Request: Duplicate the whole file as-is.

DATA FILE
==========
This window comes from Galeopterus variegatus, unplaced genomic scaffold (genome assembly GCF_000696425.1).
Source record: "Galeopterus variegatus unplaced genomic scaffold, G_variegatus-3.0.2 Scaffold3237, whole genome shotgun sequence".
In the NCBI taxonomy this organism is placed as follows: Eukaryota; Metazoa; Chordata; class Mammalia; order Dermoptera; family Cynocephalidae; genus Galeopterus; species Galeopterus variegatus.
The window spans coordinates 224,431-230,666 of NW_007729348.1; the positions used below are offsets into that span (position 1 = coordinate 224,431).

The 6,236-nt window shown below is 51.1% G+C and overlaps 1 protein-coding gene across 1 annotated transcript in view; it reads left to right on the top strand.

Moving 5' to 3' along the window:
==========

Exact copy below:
This window comes from Galeopterus variegatus, unplaced genomic scaffold (genome assembly GCF_000696425.1).
Source record: "Galeopterus variegatus unplaced genomic scaffold, G_variegatus-3.0.2 Scaffold3237, whole genome shotgun sequence".
In the NCBI taxonomy this organism is placed as follows: Eukaryota; Metazoa; Chordata; class Mammalia; order Dermoptera; family Cynocephalidae; genus Galeopterus; species Galeopterus variegatus.
The window spans coordinates 224,431-230,666 of NW_007729348.1; the positions used below are offsets into that span (position 1 = coordinate 224,431).

The 6,236-nt window shown below is 51.1% G+C and overlaps 1 protein-coding gene across 1 annotated transcript in view; it reads left to right on the top strand.

Moving 5' to 3' along the window: